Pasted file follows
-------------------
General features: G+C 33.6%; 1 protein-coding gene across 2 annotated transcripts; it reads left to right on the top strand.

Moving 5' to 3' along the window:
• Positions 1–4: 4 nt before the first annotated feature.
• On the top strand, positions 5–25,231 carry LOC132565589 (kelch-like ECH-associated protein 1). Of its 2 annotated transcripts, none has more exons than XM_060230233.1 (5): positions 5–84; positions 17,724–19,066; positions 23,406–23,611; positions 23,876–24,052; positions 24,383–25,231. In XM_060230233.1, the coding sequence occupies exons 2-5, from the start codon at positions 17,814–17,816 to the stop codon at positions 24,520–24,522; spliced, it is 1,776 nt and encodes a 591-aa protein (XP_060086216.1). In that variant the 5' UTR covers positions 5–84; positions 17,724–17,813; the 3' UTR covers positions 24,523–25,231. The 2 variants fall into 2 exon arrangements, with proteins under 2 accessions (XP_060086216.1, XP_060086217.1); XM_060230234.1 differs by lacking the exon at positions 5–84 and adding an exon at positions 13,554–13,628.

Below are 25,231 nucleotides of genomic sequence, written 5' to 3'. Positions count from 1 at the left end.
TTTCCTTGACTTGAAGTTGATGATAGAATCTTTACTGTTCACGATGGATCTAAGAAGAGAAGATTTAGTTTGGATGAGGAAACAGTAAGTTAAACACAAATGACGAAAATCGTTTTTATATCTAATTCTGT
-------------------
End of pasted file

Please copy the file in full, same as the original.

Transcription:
General features: G+C 33.6%; 1 protein-coding gene across 2 annotated transcripts; it reads left to right on the top strand.

Moving 5' to 3' along the window:
• Positions 1–4: 4 nt before the first annotated feature.
• On the top strand, positions 5–25,231 carry LOC132565589 (kelch-like ECH-associated protein 1). Of its 2 annotated transcripts, none has more exons than XM_060230233.1 (5): positions 5–84; positions 17,724–19,066; positions 23,406–23,611; positions 23,876–24,052; positions 24,383–25,231. In XM_060230233.1, the coding sequence occupies exons 2-5, from the start codon at positions 17,814–17,816 to the stop codon at positions 24,520–24,522; spliced, it is 1,776 nt and encodes a 591-aa protein (XP_060086216.1). In that variant the 5' UTR covers positions 5–84; positions 17,724–17,813; the 3' UTR covers positions 24,523–25,231. The 2 variants fall into 2 exon arrangements, with proteins under 2 accessions (XP_060086216.1, XP_060086217.1); XM_060230234.1 differs by lacking the exon at positions 5–84 and adding an exon at positions 13,554–13,628.

Below are 25,231 nucleotides of genomic sequence, written 5' to 3'. Positions count from 1 at the left end.
TTTCCTTGACTTGAAGTTGATGATAGAATCTTTACTGTTCACGATGGATCTAAGAAGAGAAGATTTAGTTTGGATGAGGAAACAGTAAGTTAAACACAAATGACGAAAATCGTTTTTATATCTAATTCTGT